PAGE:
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Demonstrators take part in a rally protesting the death of Regis Korchinski-Paquet, in downtown Toronto, on May 30, 2020.Chris Young/The Canadian Press

NDP Leader Jagmeet Singh says the federal government must start collecting race-based data in order to make policy changes that will start to turn the tide on what the United Nations has called the “deplorable” treatment of African Canadians.

Protests against the police-killing of George Floyd in the U.S. spilled into Canada last weekend and Toronto was seized by the death of Regis Korchinski-Paquet, who fell from a 24th-floor Toronto apartment while police were in the home. Her death is under investigation by the province’s police watchdog.

On Monday, Canada’s political leaders tried to address the growing outrage. Mr. Singh proposed firm steps to address anti-black racism in Canada, while Prime Minister Justin Trudeau promised his government would do more but didn’t outline specific steps or a timeline to act. Conservative Leader Andrew Scheer proposed no new policies but said all levels of government have “much more to do."

In contrast to protests south of the border, violence at Canadian demonstrations was limited to Montreal, where 11 people were arrested after dozens of businesses were damaged at the tail end of the formal march, which took place without incident.

Mr. Trudeau promised to “keep taking meaningful action to fight racism and discrimination in every form." That progress in Canada has been too slow though, according to a 2017 United Nations Human Rights Council report on anti-black racism.

Across Canada, the report found disproportionately high unemployment rates for African Canadians, leading to more precarious and low-paid work, and worse health outcomes, where people in black communities are less likely to access health care services and more likely to suffer from chronic health conditions. In Nova Scotia, it found “deplorable” socioeconomic conditions and no change in educational inequities, 30 years after schools were integrated.

While federal leaders acknowledged the persistence of racism and systemic discrimination in Canada, Quebec Premier François Legault denied that it stems from structural problems.

“All humans are equal, are all the same, regardless of the colour of their skin,” Mr. Legault said. The UN report found African Canadians in Montreal have the highest poverty rates among visible minorities in the city.

The UN report recommended a mandatory nationwide policy on the collection of data disaggregated by race, colour, ethnic background, national origin and other identities “to determine if and where racial disparities exist for African Canadians so as to address them accordingly.”

That hasn’t yet happened and without it Canada is missing critical information that countries like the United States have readily available, said Arjumand Siddiqi, Canada Research Chair in population health equity. For example, Canada does not have information about how employment statistics break down along racial lines, making it difficult to know if some groups are being excluded from the suite of financial aid the Liberals have rolled out in the wake of the economic shutdown sparked by COVID-19.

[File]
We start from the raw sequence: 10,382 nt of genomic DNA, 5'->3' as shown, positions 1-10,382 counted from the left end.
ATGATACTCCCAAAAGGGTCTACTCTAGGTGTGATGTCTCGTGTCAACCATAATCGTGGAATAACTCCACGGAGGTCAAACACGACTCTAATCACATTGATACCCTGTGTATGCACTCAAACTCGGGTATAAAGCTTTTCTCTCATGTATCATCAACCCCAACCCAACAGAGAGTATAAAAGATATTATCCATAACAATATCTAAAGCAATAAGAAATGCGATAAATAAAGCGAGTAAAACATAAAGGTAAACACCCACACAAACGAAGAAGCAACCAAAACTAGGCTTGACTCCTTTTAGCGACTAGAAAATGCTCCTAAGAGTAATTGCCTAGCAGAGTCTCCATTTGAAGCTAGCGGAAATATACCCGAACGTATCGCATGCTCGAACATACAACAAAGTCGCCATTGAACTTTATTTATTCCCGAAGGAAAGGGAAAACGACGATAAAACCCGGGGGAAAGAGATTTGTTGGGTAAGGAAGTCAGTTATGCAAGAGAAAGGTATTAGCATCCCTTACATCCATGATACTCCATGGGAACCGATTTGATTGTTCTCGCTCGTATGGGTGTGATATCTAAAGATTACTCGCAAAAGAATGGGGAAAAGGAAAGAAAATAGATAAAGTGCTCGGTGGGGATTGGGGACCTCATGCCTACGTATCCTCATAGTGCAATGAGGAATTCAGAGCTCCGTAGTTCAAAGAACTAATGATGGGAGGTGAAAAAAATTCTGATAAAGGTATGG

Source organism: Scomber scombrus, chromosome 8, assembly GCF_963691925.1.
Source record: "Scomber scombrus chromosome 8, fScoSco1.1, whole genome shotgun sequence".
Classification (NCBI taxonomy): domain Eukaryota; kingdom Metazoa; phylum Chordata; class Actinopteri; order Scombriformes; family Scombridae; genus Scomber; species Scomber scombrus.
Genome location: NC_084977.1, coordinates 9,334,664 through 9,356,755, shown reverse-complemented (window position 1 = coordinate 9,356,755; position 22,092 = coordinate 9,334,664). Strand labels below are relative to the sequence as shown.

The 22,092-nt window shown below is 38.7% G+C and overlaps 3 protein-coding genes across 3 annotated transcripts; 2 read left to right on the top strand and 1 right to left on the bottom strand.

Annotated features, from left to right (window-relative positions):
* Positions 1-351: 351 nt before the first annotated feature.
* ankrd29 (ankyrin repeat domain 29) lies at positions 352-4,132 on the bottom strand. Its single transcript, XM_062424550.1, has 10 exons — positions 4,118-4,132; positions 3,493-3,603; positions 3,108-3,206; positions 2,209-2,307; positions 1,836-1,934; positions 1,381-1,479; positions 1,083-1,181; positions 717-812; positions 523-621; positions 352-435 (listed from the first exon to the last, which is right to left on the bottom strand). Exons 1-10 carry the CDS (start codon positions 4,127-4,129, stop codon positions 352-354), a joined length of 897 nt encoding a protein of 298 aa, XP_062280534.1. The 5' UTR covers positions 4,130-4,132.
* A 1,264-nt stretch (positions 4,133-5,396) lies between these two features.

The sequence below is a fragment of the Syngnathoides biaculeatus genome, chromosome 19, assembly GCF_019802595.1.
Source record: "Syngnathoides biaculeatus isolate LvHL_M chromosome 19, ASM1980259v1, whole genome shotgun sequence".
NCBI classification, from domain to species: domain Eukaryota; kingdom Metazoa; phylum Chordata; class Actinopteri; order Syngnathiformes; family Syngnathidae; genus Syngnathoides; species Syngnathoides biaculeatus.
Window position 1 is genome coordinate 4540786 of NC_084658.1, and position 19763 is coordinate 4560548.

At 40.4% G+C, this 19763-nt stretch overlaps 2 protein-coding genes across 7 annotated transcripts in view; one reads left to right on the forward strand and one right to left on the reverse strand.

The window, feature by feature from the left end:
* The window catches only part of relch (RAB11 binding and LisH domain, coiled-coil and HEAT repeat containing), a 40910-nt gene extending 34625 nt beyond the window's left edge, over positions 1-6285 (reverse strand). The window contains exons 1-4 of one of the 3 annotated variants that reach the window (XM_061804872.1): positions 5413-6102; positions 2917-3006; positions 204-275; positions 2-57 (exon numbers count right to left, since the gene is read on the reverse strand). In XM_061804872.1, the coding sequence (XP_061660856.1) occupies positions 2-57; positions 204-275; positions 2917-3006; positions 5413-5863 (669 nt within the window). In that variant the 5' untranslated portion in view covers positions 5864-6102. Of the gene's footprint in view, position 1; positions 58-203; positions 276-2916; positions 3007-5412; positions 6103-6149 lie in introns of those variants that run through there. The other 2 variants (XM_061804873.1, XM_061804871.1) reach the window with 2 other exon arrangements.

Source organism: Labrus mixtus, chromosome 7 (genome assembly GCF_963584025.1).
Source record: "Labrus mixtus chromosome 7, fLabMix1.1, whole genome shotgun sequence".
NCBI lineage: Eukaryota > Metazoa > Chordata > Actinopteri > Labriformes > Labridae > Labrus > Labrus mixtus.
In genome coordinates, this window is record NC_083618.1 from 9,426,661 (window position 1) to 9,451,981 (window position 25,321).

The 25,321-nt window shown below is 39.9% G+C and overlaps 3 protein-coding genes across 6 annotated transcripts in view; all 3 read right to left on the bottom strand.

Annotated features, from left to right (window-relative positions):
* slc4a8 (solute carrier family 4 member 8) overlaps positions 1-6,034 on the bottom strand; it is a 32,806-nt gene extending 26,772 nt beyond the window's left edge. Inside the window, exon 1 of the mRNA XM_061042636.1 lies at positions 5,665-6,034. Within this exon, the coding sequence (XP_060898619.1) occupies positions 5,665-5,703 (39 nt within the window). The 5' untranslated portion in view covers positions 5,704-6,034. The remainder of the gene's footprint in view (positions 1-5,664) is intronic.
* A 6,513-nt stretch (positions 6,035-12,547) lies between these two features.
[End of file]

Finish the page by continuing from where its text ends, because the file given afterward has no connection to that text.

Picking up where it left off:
While race-based data is collected in the census every five years, there is no routine collection of data, and on top of that, the data that is collected is not readily available, said Prof. Siddiqi, who is also an associate professor at the University of Toronto’s Dalla Lana School of Public Health.

The difference between the data available in the U.S. and Canada is “night and day,” she said. Without that data, evidence-based policy changes are stymied and it’s harder to hold governments to account.

The failure to collect the valuable data comes even as the impact of having the information is clear, Mr. Singh said, noting that changes to police carding were only made when numbers laid bare that the practice disproportionately targeted black and Indigenous people.

He said the data collection would help spur systemic changes in policing, the justice system and to inequities in health care, education, housing and employment, which “perpetuates the undervaluing of black life, of racialized people’s lives.”

The Liberals funded a new Centre for Gender, Diversity and Inclusion Statistics within Statistics Canada in 2018. A spokesperson for Innovation, Science and Industry Minister Navdeep Bains did not explain why a separate centre was created rather than integrating it with all of the work done by the federal agency.

Evidence from other countries and small pockets of information in Canada show that poorer people and people of colour are being hit harder by the novel coronavirus. But the Prime Minister acknowledged that collecting that information widely in Canada is an uphill battle, given that at the moment the government doesn’t even have the age data for a “large portion” of the people diagnosed with COVID-19.

Mr. Singh also said he supported the use of body cameras for police officers to ensure accountability and said police need more training in how to de-escalate incidents.

The UN report released a long list of recommendations to the federal government, which included apologizing for Canada’s history of slavery and other historical injustices, as well as considering paying reparations. The federal government on Monday did not say whether it was going to accept either of those recommendations.

With reports from The Canadian Press

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